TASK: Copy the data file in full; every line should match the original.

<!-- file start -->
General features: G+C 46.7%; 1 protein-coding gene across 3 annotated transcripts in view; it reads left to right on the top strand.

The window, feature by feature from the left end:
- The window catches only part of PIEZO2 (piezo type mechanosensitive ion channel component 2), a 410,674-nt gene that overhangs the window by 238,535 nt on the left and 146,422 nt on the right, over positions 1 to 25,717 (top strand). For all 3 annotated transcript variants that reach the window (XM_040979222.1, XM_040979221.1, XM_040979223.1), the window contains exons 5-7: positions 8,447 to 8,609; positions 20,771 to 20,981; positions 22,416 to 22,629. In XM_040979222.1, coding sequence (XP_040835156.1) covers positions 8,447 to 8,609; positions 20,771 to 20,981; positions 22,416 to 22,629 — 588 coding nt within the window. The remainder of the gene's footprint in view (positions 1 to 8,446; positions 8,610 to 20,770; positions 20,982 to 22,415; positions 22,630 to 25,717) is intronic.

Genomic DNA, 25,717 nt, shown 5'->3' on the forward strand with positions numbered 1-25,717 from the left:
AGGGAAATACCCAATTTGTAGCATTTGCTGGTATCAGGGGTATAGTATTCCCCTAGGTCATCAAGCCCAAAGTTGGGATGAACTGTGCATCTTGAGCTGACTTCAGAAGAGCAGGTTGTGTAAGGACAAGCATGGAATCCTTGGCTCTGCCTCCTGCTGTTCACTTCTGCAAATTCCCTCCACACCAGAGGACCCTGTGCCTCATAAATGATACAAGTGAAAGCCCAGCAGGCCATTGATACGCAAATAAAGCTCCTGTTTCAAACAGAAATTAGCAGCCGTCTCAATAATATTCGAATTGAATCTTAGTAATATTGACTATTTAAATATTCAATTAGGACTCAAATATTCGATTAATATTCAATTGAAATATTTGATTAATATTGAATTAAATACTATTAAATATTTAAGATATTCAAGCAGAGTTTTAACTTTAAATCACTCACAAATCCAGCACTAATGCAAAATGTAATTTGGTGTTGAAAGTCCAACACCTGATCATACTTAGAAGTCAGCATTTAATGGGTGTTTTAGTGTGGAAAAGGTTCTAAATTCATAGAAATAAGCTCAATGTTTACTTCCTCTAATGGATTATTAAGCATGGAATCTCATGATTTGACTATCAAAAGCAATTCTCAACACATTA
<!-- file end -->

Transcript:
General features: G+C 46.7%; 1 protein-coding gene across 3 annotated transcripts in view; it reads left to right on the top strand.

The window, feature by feature from the left end:
- The window catches only part of PIEZO2 (piezo type mechanosensitive ion channel component 2), a 410,674-nt gene that overhangs the window by 238,535 nt on the left and 146,422 nt on the right, over positions 1 to 25,717 (top strand). For all 3 annotated transcript variants that reach the window (XM_040979222.1, XM_040979221.1, XM_040979223.1), the window contains exons 5-7: positions 8,447 to 8,609; positions 20,771 to 20,981; positions 22,416 to 22,629. In XM_040979222.1, coding sequence (XP_040835156.1) covers positions 8,447 to 8,609; positions 20,771 to 20,981; positions 22,416 to 22,629 — 588 coding nt within the window. The remainder of the gene's footprint in view (positions 1 to 8,446; positions 8,610 to 20,770; positions 20,982 to 22,415; positions 22,630 to 25,717) is intronic.

Genomic DNA, 25,717 nt, shown 5'->3' on the forward strand with positions numbered 1-25,717 from the left:
AGGGAAATACCCAATTTGTAGCATTTGCTGGTATCAGGGGTATAGTATTCCCCTAGGTCATCAAGCCCAAAGTTGGGATGAACTGTGCATCTTGAGCTGACTTCAGAAGAGCAGGTTGTGTAAGGACAAGCATGGAATCCTTGGCTCTGCCTCCTGCTGTTCACTTCTGCAAATTCCCTCCACACCAGAGGACCCTGTGCCTCATAAATGATACAAGTGAAAGCCCAGCAGGCCATTGATACGCAAATAAAGCTCCTGTTTCAAACAGAAATTAGCAGCCGTCTCAATAATATTCGAATTGAATCTTAGTAATATTGACTATTTAAATATTCAATTAGGACTCAAATATTCGATTAATATTCAATTGAAATATTTGATTAATATTGAATTAAATACTATTAAATATTTAAGATATTCAAGCAGAGTTTTAACTTTAAATCACTCACAAATCCAGCACTAATGCAAAATGTAATTTGGTGTTGAAAGTCCAACACCTGATCATACTTAGAAGTCAGCATTTAATGGGTGTTTTAGTGTGGAAAAGGTTCTAAATTCATAGAAATAAGCTCAATGTTTACTTCCTCTAATGGATTATTAAGCATGGAATCTCATGATTTGACTATCAAAAGCAATTCTCAACACATTA